When asked, Zanendra Nath Sarker, chairman of Petrobangla, said that they are looking for options to continue coal production at the mine.

“We still have some reserves in the northern and southern parts of the existing mine. We are considering production from there. Besides, we have two coal mines near the existing ones — Phulbari and Dighipara coal fields in Nawabganj — as options. We can proceed with one of these if we get approval from the highest level, though that discussion is still in the primary stage,” he said.

Depleting workforce and confusion      

Coal production in the Barapukuria coal mine is a job that depends on manual labour, which is being provided by the marginalised communities nearby.  

Around 1,100 to 1,200 local workers and more than 300 Chinese labourers used to work in the mine, according to the coal mining company’s documents and mine workers. But in the last few years, the numbers of both local and Chinese workers have been decreasing as the mine’s reserve and daily coal production have been dwindling.      

In June 2019, the total number of daily workers at the mine was 1,079, which dropped to 1,043 in June 2022, documents show. The documents also show a drop in the number of workers who were brought in from China too. In June 2021, the number of registered Chinese workers was 313, which dropped to 211 in June 2022.

As per the XMC-CMC’s general agreement with local workers, if any worker retires from work due to age or health issues, or dies, his position will be filled by his offspring. 

Asaduzzaman, general secretary of the Mine Workers Union, said that there are around 40 workers in the last four years who have retired from mining but their children were not given the opportunity to take their place. 

“We have been requesting mine authorities to fill in the positions with former workers’ children, but the coal mining company and Chinese contractors are not heeding our demand,” added Asaduzzaman. 

Shahidul Islam Sheikh, a wounded worker who left mining after an accident at work, has been requesting the authorities to recruit his daughter or son-in-law as a computer operator, but could not get them to meet that demand in the last 10 years.

Jobs at thermal power plants are also at risk

The coal produced in the Barapukuria mine is the primary energy source of the nearby 525MW thermal power plant that meets around 64% of the electricity demand for the eight districts of the Rangpur Division, the northern region of the country which is home to 17.6 million people.

Since 2005, the mine has been continuously feeding the power plant to generate electricity for the region.

Amid the price volatility of the primary energy in the global market, the thermal power plant is supplying cost-effective electricity to the Bangladesh Power Development Board (BPDB), a state-owned organisation responsible for producing and purchasing electricity from public and private producers.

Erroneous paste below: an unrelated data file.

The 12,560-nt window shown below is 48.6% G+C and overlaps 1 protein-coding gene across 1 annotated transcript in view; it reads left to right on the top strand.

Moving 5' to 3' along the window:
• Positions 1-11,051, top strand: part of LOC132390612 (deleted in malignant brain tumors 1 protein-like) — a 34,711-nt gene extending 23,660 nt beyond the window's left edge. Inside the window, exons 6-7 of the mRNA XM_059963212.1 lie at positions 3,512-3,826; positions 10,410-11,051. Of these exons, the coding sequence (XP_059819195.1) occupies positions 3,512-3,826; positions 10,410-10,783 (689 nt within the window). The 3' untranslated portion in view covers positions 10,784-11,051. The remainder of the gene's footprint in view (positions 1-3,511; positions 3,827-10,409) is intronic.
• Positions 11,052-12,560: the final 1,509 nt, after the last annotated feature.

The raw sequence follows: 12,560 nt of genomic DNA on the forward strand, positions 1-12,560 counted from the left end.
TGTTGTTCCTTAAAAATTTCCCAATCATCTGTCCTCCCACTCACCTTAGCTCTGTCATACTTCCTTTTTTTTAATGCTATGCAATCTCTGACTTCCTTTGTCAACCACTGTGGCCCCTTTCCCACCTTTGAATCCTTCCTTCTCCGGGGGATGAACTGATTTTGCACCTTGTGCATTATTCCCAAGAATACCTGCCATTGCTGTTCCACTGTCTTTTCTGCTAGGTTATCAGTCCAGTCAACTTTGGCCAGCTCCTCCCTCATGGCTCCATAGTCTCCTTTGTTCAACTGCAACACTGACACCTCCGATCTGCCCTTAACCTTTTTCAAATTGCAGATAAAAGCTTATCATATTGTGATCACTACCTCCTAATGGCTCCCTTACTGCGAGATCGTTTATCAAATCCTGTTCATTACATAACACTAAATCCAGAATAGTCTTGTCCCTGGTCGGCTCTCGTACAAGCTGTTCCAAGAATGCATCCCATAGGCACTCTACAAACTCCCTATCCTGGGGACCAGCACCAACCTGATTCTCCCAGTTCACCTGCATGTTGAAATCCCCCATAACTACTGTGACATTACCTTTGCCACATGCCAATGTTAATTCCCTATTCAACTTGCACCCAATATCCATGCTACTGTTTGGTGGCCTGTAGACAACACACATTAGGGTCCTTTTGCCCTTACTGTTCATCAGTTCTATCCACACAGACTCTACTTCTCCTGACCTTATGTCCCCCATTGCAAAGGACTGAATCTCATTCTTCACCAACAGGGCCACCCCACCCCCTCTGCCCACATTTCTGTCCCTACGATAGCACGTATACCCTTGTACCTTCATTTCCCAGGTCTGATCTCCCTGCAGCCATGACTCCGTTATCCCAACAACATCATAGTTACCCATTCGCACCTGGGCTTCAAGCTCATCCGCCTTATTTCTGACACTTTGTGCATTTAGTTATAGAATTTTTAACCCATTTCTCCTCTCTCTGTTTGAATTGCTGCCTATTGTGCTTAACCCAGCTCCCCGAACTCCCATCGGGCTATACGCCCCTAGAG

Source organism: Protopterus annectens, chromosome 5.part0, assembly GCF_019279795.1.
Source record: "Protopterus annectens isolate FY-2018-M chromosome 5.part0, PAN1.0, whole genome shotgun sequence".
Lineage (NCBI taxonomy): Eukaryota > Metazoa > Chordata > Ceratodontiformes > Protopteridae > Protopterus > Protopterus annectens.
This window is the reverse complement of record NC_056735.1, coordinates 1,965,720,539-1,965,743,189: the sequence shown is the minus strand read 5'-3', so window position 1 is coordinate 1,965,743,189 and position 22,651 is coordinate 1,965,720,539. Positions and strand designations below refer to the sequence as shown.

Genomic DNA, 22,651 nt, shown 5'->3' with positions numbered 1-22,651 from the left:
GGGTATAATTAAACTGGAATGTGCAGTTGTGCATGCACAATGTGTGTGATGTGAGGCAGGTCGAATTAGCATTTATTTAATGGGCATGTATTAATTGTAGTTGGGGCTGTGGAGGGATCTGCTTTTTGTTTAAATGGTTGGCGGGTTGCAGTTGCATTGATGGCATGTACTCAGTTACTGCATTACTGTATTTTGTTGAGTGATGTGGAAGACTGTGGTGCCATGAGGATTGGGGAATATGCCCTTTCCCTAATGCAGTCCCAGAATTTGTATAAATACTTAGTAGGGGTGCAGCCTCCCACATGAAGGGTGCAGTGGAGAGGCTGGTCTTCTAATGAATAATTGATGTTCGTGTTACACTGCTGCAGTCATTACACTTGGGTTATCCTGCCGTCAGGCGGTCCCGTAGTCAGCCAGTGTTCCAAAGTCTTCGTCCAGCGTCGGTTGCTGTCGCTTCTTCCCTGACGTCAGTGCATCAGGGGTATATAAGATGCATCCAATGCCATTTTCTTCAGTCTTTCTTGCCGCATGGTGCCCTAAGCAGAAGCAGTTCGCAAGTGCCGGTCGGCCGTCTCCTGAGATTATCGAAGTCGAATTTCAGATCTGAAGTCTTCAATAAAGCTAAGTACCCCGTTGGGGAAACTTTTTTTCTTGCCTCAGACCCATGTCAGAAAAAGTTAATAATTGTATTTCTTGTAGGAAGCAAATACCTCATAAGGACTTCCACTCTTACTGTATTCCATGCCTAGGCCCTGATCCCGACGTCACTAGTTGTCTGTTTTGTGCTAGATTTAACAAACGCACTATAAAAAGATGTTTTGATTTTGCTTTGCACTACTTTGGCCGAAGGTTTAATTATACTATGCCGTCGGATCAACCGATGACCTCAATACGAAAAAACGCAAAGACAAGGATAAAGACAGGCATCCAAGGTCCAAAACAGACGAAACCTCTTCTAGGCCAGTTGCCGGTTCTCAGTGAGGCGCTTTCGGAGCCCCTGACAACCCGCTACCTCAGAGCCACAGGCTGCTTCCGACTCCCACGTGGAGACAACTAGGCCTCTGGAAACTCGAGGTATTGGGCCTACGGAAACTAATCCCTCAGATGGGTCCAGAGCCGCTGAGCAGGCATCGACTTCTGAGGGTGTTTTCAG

Closure of the coal mines due to dwindling reserves will risk the power supply situation of the region too, Md Abu Bakar Siddique, chief engineer of the plant said. At present, the plant has a total of 500 employees, which include engineers, office staff, fitter-men (engineers’ assistants), computer operators, peons and others. 

“If the power plant shuts down, engineers would be transferred to BPDB’s other plant. But those staff who are from the locality will face a blow because their salaries will not be enough to afford to rent a house in the newly posted area, nor help them to commute for their work,” said a top official at the power plant. 

Currently, they are able to manage their living expenses as they live in their village homes where the power plant is located.   

Shedding ‘blood with coal’ for minimum payout

The consortium of XMC and CMC currently makes varying payments to workers with different titles: foreman, skilled and unskilled.

Foremen get Tk40,000 ($380) per month as the total salary. Skilled workers get Tk32,000 ($394), whereas unskilled workers get Tk28,000 ($266). 

However, workers say that their wages are not reflective of their hard work and effort.”If the monthly wage increased to Tk50,000 ($476), then we could manage the minimum living standards,” said Md Forhand Ali, a skilled worker.  

“If you work in any other occupation and retire, you will get at least a minimum amount from your employer. But here you will not get anything from the day you leave work,” he added.

“Apart from the monthly salary, we have no other facilities, not even post-retirement benefits from the mine contractor,” said Md Zakir Hossen, president of the local Mine Workers’ Union “But if anybody leaves work after falling sick due to over-sweating and injury, CMC will cut Tk100 from their salary.”

If a worker gets injured while working, they are supposed to get a full salary for the first three months and then 80% of the full salary for the next three months. If the worker is still injured after six months, they receive 50% of their original salary for the following three months.